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New Court Provides Hand Out To Veterans

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  • HadIt.com Elder

New court provides hand out to Veterans

By Jeanette Steele

Sunday, February 6, 2011 at noon

Nelvin C. Cepeda / U-T /p>

The first veteran to appear in San Diego County's new court for those with emotional battlefield scars stands next to his lawyer, public defender Steven Binder.

Veterans with emotional scars from the battlefield have a new hand out to them when they break the law.

The San Diego County Veterans court processed its first two cases Friday, offering a former Marine and a former soldier a small haven in the judicial system.

The two Veterans, who both served in Iraq, will be required to stay in treatment programs and return to court for check-in with a judge every few weeks. Their reward: Fines stemming from their assault convictions will be put on hold and, in one case, eventually dismissed.

Veterans courts are on the rise nationally, and in California, in acknowledgment of the combat stress of the wars in Iraq and Afghanistan.

San Diego’s program is the seventh in the state.

To qualify, a Veteran must have a service-related mental health problem, such as post traumatic stress disorder, traumatic brain injury, depression or anxiety or be the victim of sexual abuse that occurred in the military.

After conviction, a sentencing judge has the option of redirecting an eligible person to Veterans court.

In the courtroom Friday, the two Veterans were introduced to people from various programs — the Department of Veterans Affairs, Veterans Village of San Diego and volunteer veteran mentors — who are intended to help them navigate the system.

“You are not alone in the circumstances in which you find yourself,” San Diego Superior Court Judge Roger Krauel, a Vietnam veteran who served with Army special forces, told a defendant.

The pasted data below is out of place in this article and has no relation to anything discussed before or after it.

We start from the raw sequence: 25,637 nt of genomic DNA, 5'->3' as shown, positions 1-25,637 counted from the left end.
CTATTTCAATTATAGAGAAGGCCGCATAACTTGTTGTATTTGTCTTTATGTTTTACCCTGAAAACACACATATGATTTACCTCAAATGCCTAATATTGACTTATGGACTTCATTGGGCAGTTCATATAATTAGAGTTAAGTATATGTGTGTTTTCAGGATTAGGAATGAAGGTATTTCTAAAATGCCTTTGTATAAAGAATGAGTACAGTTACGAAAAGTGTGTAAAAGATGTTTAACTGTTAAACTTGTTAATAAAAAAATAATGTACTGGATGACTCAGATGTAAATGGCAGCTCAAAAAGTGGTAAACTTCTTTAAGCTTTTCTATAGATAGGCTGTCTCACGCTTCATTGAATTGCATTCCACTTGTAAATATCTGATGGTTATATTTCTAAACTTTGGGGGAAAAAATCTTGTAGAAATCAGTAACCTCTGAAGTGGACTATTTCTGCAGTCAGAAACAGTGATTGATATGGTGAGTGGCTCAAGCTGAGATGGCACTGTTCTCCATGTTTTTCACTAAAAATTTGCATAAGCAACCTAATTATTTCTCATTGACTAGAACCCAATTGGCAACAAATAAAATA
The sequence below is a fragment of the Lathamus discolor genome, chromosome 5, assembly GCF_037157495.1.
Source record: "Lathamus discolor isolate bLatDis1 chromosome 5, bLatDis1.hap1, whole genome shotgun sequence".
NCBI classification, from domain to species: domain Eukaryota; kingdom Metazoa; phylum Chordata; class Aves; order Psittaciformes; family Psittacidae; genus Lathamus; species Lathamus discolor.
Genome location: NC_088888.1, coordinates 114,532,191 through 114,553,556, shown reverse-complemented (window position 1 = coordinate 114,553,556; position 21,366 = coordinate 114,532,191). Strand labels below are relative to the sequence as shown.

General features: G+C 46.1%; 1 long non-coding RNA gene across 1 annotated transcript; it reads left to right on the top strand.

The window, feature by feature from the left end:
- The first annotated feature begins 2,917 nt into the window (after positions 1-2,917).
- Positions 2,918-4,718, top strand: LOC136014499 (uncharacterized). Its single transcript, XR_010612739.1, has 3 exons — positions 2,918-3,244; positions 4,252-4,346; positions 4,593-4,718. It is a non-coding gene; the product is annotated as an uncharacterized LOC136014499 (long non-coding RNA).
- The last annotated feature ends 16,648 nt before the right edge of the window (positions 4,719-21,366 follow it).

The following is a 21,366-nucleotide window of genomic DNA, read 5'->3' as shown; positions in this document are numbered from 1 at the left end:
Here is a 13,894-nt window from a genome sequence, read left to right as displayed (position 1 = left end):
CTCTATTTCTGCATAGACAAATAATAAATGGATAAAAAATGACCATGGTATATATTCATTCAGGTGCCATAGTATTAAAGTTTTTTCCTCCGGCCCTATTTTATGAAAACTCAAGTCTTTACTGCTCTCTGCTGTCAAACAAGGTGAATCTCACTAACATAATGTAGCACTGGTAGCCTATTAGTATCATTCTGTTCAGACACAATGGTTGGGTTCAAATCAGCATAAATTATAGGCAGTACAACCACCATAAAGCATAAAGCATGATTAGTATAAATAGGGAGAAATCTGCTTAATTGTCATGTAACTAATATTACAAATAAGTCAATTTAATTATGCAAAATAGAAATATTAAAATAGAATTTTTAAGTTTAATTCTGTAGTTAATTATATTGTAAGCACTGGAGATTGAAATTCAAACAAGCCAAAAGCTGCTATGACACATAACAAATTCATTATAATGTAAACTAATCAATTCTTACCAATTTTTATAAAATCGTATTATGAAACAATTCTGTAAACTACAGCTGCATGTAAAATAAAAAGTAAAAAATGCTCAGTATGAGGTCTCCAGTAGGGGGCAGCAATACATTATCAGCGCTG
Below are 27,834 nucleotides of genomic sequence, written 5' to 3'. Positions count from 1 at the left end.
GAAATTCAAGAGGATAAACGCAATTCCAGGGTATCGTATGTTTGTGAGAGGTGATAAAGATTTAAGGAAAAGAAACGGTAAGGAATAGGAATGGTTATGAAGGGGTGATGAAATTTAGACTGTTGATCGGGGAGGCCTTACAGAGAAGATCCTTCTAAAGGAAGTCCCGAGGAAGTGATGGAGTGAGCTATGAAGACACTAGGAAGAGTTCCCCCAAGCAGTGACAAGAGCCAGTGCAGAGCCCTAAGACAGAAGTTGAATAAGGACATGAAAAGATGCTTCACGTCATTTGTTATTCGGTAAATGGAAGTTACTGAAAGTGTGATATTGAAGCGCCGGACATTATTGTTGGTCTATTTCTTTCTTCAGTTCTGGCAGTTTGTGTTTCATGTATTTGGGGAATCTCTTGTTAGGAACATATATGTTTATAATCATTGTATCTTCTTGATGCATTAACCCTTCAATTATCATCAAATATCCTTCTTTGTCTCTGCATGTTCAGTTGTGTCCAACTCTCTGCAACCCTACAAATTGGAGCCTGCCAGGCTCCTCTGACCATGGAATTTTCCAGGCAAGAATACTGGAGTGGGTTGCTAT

The San Diego program is a pilot project with room for 20 veterans. Typical cases are expected to be first-time offenders convicted of misdemeanors and felonies that allow probation, such as drunk driving and weapons possession.

Violent felonies, such as rape, arson, attempted murder, or any crimes involving great harm to a person, are not eligible.

If a Veteran drops out of the program, his or her probation may be revoked.

Buffalo, N.Y., is home to one of the first veterans courts, established in early 2008.

A spokesman for that program said 53 Veterans have graduated, which means they were clean of drugs and alcohol for a year. No program participants have been arrested again, though eight left without finishing.

In San Diego County, the VA is working with 353-Iraq and Afghanistan Veterans who have criminal cases on their records. And, 251 people booked at county jail since January 2010, have identified themselves as Veterans, said Steven Binder, a county public defender who is part of the veterans court program

"Keep on, Keepin' on"

Dan Cedusky, Champaign IL "Colonel Dan"

See my web site at:


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They can keep the apologies and parades for the Viet Nam troops.

Our legacy is better served by bringing attention to PTSD and organic brain injuries from trauma.

It's about friggin time.


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